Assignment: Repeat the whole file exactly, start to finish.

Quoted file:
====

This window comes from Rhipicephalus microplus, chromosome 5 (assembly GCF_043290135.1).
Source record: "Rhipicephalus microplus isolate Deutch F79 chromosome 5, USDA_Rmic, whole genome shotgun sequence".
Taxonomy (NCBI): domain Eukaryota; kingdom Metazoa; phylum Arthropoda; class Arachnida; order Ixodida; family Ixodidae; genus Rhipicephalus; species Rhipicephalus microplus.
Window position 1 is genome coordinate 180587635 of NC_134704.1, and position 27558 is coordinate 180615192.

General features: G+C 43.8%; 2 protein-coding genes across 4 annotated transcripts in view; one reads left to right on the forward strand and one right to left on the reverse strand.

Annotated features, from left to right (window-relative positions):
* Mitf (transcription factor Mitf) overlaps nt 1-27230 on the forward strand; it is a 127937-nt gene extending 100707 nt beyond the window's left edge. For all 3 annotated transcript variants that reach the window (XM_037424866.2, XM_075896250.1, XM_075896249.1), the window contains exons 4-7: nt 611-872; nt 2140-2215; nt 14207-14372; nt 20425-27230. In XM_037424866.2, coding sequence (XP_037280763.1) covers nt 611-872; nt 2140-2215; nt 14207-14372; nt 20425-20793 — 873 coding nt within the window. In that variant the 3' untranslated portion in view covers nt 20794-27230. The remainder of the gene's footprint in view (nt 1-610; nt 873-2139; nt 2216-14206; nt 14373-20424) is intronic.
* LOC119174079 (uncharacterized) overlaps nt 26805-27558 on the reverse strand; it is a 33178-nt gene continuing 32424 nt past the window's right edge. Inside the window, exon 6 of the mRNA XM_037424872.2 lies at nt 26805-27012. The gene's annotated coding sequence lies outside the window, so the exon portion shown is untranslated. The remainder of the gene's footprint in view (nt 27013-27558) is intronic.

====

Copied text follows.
This window comes from Rhipicephalus microplus, chromosome 5 (assembly GCF_043290135.1).
Source record: "Rhipicephalus microplus isolate Deutch F79 chromosome 5, USDA_Rmic, whole genome shotgun sequence".
Taxonomy (NCBI): domain Eukaryota; kingdom Metazoa; phylum Arthropoda; class Arachnida; order Ixodida; family Ixodidae; genus Rhipicephalus; species Rhipicephalus microplus.
Window position 1 is genome coordinate 180587635 of NC_134704.1, and position 27558 is coordinate 180615192.

General features: G+C 43.8%; 2 protein-coding genes across 4 annotated transcripts in view; one reads left to right on the forward strand and one right to left on the reverse strand.

Annotated features, from left to right (window-relative positions):
* Mitf (transcription factor Mitf) overlaps nt 1-27230 on the forward strand; it is a 127937-nt gene extending 100707 nt beyond the window's left edge. For all 3 annotated transcript variants that reach the window (XM_037424866.2, XM_075896250.1, XM_075896249.1), the window contains exons 4-7: nt 611-872; nt 2140-2215; nt 14207-14372; nt 20425-27230. In XM_037424866.2, coding sequence (XP_037280763.1) covers nt 611-872; nt 2140-2215; nt 14207-14372; nt 20425-20793 — 873 coding nt within the window. In that variant the 3' untranslated portion in view covers nt 20794-27230. The remainder of the gene's footprint in view (nt 1-610; nt 873-2139; nt 2216-14206; nt 14373-20424) is intronic.
* LOC119174079 (uncharacterized) overlaps nt 26805-27558 on the reverse strand; it is a 33178-nt gene continuing 32424 nt past the window's right edge. Inside the window, exon 6 of the mRNA XM_037424872.2 lies at nt 26805-27012. The gene's annotated coding sequence lies outside the window, so the exon portion shown is untranslated. The remainder of the gene's footprint in view (nt 27013-27558) is intronic.